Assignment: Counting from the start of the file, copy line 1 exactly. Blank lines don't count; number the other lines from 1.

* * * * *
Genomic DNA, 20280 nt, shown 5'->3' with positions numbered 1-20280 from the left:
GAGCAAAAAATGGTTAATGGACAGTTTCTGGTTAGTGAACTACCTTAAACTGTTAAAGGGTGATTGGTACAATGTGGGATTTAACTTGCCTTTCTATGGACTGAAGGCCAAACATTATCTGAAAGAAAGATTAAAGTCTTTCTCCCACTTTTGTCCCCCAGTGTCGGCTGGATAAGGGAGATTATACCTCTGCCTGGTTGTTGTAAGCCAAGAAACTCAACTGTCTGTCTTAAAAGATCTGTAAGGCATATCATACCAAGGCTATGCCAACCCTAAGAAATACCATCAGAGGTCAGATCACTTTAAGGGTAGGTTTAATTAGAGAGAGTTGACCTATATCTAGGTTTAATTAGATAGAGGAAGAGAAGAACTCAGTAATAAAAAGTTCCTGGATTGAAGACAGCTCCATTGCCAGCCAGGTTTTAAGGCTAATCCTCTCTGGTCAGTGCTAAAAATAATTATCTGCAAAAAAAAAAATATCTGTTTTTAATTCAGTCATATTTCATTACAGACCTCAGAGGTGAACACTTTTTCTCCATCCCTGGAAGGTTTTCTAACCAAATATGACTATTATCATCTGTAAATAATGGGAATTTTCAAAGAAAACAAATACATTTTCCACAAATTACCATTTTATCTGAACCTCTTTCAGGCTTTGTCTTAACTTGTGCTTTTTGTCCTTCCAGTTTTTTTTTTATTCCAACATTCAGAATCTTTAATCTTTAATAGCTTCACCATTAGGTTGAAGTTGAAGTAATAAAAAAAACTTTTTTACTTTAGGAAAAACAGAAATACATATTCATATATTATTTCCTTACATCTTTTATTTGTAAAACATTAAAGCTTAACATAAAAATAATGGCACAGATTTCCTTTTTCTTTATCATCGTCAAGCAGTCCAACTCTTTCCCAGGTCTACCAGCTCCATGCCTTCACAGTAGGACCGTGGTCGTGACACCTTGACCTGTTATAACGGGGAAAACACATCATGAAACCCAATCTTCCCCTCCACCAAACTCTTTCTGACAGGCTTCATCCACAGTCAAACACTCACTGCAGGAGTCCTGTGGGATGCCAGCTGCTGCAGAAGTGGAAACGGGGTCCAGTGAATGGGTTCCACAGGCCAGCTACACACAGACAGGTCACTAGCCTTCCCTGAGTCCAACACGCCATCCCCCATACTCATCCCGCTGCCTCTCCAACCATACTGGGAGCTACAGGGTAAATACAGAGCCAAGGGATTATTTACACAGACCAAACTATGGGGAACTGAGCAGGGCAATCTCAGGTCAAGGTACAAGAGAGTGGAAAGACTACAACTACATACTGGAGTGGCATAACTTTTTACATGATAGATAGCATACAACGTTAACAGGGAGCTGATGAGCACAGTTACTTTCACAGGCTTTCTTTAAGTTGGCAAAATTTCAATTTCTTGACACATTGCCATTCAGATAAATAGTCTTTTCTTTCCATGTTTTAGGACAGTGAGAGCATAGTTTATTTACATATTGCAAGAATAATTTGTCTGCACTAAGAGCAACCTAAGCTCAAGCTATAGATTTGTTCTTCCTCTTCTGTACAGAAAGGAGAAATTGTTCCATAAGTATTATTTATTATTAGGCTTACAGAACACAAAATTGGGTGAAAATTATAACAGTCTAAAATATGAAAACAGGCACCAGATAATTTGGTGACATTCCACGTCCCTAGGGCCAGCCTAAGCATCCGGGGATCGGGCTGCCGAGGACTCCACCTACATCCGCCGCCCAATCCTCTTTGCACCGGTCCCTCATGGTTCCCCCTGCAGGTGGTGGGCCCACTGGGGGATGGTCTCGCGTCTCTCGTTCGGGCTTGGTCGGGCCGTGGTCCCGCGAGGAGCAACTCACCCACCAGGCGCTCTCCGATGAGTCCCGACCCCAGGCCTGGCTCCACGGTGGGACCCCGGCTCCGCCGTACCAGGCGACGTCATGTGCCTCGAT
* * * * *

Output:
Genomic DNA, 20280 nt, shown 5'->3' with positions numbered 1-20280 from the left: